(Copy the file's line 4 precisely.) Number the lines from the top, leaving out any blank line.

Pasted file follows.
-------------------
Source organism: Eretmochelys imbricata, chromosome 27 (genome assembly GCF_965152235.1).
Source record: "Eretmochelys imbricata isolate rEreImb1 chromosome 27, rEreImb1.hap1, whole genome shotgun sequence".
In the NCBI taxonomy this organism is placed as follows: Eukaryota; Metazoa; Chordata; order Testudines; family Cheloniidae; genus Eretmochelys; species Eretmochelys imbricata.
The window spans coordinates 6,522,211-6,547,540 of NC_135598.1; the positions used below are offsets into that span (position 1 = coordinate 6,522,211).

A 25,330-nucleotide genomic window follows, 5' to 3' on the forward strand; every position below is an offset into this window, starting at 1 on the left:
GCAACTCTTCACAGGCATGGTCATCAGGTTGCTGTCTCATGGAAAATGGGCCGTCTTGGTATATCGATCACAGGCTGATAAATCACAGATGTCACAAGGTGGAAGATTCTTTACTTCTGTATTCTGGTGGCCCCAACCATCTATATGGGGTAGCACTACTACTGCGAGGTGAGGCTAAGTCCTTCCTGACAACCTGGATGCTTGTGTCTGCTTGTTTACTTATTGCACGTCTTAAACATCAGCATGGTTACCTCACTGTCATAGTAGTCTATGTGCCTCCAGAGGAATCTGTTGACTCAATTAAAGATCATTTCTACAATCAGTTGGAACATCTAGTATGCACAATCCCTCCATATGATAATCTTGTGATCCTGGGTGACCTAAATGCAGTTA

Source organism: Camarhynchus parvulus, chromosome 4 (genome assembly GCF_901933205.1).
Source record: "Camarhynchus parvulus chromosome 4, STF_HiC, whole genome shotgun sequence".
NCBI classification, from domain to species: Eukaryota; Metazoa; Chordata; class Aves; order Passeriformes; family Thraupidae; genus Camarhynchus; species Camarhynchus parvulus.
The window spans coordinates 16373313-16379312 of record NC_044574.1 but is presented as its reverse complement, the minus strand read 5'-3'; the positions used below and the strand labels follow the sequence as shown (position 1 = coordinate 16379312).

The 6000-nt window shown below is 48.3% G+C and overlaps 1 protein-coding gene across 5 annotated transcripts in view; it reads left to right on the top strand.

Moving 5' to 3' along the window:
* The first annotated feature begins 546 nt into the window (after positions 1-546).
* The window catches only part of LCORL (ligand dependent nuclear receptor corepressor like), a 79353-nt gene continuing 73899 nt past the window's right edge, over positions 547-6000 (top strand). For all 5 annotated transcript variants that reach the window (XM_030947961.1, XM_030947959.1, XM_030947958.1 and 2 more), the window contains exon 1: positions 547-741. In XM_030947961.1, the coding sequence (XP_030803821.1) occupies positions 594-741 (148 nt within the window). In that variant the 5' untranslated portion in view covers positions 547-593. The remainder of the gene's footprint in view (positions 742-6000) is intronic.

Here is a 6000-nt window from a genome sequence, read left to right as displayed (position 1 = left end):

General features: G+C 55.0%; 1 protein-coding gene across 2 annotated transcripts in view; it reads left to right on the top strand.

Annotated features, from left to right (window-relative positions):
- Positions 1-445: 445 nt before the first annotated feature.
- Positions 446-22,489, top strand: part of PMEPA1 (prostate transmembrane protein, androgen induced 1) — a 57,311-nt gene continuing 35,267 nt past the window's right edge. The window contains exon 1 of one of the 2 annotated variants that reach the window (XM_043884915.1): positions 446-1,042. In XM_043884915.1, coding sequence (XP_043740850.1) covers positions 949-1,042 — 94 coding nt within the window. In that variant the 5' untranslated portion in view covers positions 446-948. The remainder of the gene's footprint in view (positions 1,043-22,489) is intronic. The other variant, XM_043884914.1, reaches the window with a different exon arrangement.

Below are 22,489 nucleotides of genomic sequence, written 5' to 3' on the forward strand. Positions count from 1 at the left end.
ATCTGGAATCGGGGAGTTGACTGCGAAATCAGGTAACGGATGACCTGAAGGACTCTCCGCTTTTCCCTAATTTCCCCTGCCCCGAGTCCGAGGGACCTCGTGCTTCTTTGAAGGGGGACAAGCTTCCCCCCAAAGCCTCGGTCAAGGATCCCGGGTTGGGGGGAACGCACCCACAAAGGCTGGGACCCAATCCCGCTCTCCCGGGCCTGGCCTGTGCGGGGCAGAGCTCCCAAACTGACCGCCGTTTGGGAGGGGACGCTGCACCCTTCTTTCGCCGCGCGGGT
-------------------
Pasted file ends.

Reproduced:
The window spans coordinates 6,522,211-6,547,540 of NC_135598.1; the positions used below are offsets into that span (position 1 = coordinate 6,522,211).